So how is the oil-rich country planning for its energy needs in the future? By focusing on renewable energy.
Earlier this week, Prince Turki Al Faisal Al Saud, a top spokesperson for Saudi Arabia, said that Saudi Arabia intends to generate 100 percent of its power from renewable sources, such as nuclear, solar, and low-carbon energies.
"Oil is more precious for us underground than as a fuel source," said the prince, whose country holds approximately 20 percent of the world's oil reserves, according to the International Energy Agency. "If we can get to the point where we can replace fossil fuels and use oil to produce other products that are useful, that would be very good for the world."
In related news, the U.S. is giving Saudi Arabia a run for the title of world's top oil-producing country, a boom that has left many experts surprised.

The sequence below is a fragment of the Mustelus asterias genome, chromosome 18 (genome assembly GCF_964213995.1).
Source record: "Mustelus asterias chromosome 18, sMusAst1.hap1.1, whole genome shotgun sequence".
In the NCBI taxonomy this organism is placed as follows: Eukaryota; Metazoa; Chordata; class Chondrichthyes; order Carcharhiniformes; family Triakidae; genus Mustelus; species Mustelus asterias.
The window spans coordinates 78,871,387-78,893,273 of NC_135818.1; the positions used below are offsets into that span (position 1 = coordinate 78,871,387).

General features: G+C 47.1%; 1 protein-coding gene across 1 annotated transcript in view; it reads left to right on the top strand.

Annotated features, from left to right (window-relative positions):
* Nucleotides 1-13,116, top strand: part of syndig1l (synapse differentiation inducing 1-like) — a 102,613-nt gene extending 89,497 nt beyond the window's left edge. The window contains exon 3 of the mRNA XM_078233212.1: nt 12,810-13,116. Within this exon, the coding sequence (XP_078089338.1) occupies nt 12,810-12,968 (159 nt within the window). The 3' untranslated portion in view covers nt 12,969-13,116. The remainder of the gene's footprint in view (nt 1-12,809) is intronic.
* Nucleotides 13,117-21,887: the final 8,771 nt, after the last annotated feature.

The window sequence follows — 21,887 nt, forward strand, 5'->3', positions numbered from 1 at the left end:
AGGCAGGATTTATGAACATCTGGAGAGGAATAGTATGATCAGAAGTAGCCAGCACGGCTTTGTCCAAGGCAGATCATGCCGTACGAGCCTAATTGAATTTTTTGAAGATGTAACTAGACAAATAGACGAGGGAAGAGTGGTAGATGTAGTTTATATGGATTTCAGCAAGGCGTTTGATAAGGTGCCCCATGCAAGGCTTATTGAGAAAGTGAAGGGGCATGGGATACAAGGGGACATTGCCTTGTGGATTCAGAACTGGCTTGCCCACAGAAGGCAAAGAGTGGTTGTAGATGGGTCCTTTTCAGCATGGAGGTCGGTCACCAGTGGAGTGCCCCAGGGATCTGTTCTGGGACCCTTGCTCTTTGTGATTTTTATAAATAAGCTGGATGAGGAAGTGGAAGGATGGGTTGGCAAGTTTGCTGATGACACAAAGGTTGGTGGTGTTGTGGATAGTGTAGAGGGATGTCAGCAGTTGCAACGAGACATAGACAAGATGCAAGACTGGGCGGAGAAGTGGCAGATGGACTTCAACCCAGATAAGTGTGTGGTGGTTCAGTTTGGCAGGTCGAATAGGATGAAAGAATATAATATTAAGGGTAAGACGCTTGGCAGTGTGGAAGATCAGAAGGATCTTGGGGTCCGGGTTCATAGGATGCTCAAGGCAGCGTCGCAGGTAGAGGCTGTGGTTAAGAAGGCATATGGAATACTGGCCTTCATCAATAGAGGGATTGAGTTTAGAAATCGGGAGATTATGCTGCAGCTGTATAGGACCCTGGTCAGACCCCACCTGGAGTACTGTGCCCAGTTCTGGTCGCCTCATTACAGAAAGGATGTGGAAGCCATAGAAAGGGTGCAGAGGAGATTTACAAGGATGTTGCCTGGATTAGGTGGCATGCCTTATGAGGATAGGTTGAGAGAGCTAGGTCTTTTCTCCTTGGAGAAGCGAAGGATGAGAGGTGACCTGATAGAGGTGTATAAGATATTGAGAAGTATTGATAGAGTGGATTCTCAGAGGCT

U.S. production of oil is on pace to rise 7 percent this year to a daily average of 10.9 million barrels. The Energy Department forecasts that production will continue its rise and average 11.4 million barrels per day in 2013.
"Five years ago, if I or anyone had predicted today's production growth, people who have thought we were crazy," Jim Burkhard, the head of joil markets research at IHS CERA tells The Huffington Post.
Should the projections hold, the U.S. will supplant Russia as the world's second-largest oil producer. Here's a look at the world's top oil-producing countries, according to Central Intelligence Agency statistics:
1. Saudi Arabia 11.6 million barrels per day
2. United States 10.9 million barrels per day
3. Russia 10.3 million
4. Iran 4.2 million (estimated)
5. China 4 million